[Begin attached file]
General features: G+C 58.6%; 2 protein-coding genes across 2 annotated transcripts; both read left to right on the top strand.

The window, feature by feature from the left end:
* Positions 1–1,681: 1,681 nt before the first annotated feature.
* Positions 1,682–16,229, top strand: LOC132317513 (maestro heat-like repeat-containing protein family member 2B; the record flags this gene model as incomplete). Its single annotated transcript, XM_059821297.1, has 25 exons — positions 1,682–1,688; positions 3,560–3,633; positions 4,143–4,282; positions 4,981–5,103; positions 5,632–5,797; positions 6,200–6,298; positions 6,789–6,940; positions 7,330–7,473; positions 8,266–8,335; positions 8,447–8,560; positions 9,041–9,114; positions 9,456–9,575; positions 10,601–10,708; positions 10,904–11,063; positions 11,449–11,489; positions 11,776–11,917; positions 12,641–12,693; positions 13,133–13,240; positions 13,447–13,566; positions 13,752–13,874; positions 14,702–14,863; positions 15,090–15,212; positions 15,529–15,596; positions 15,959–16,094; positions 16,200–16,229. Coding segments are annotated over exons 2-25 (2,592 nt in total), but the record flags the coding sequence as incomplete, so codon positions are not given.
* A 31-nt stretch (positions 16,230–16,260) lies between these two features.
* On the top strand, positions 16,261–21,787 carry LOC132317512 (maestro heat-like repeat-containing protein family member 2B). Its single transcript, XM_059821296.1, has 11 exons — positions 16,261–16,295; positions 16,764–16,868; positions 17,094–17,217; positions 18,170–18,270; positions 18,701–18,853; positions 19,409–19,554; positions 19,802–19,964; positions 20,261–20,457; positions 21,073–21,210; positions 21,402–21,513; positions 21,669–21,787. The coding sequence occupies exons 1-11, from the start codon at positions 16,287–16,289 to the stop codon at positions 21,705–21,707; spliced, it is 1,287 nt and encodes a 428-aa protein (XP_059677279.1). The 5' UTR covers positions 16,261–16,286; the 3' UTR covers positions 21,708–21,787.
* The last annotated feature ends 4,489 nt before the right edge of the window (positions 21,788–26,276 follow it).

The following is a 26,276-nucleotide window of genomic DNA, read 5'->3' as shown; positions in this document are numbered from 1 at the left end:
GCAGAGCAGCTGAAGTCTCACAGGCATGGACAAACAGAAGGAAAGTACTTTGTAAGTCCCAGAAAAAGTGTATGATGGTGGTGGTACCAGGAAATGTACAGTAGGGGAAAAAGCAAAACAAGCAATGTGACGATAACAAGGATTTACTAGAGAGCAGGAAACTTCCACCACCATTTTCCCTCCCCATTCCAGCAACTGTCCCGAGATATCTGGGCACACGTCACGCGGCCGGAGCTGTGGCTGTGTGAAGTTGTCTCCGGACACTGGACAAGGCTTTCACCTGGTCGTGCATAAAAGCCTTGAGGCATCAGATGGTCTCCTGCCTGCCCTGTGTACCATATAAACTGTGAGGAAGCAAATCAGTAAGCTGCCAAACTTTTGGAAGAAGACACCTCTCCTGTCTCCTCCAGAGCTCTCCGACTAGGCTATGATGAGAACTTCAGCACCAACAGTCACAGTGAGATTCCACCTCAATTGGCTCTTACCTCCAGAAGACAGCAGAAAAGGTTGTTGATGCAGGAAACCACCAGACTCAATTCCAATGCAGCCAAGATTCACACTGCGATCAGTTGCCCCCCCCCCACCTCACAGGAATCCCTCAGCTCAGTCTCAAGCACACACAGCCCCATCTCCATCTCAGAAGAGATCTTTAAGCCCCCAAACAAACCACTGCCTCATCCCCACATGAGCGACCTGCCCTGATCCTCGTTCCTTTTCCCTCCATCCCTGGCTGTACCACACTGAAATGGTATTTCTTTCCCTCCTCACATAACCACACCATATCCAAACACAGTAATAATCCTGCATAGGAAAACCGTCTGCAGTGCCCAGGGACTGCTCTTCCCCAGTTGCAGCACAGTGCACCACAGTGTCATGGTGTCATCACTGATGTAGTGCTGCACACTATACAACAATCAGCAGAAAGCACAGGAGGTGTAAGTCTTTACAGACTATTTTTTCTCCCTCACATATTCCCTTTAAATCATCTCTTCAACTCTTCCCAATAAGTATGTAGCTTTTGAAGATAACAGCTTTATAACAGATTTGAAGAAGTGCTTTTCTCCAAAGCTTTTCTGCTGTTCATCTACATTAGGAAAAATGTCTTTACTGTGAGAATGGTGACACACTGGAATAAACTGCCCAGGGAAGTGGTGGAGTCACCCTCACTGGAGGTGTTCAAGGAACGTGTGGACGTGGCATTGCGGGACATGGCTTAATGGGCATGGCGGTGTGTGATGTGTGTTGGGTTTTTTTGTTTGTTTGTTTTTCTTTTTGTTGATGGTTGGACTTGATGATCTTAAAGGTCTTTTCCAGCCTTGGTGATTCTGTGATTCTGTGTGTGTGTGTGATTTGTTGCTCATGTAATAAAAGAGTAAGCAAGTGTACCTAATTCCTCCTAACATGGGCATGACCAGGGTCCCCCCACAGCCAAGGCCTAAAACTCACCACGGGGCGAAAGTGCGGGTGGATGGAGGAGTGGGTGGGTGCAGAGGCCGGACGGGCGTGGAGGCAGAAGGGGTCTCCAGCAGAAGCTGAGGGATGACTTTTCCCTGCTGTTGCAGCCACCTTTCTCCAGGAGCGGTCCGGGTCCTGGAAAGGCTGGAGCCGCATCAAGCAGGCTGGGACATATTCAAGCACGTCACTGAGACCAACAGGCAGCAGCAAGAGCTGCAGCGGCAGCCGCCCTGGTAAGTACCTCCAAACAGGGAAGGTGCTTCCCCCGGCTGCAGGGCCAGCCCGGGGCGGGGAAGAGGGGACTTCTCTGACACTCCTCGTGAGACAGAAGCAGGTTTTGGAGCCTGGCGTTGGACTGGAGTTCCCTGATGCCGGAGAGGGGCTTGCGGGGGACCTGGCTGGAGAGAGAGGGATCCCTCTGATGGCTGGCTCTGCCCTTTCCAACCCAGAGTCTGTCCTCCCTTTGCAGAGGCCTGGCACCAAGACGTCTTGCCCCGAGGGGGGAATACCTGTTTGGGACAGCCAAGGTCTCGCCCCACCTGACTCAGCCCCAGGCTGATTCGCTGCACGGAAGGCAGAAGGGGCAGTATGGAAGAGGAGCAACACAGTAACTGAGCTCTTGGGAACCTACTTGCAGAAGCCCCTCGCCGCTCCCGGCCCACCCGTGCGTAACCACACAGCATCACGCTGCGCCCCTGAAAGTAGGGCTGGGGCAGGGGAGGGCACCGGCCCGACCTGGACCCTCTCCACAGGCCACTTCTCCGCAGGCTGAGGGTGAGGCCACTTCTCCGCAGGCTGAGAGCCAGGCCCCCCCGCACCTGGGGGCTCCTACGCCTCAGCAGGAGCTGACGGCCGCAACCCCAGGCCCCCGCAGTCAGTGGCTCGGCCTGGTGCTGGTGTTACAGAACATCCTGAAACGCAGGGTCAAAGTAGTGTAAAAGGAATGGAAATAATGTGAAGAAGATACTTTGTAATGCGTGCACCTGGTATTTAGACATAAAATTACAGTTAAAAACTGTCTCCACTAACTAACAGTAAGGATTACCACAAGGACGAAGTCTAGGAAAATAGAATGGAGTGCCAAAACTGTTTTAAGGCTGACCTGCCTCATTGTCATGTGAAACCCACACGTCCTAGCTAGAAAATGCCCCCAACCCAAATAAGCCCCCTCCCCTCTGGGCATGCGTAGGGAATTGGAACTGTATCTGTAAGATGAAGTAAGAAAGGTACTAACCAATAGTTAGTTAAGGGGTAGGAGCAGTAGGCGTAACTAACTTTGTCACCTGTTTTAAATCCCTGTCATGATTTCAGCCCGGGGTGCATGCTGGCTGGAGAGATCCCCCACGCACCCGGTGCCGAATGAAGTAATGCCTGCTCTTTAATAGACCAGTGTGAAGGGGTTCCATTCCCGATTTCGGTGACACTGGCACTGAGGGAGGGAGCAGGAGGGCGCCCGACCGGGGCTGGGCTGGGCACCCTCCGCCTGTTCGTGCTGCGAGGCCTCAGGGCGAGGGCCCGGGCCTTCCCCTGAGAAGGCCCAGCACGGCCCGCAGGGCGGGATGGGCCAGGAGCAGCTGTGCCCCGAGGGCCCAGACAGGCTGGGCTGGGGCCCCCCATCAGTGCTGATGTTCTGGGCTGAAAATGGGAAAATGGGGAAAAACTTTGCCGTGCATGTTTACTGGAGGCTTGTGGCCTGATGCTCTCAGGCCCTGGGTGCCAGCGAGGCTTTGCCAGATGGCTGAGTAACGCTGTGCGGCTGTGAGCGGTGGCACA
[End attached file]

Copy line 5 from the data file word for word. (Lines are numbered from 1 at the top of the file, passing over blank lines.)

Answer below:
* A 31-nt stretch (positions 16,230–16,260) lies between these two features.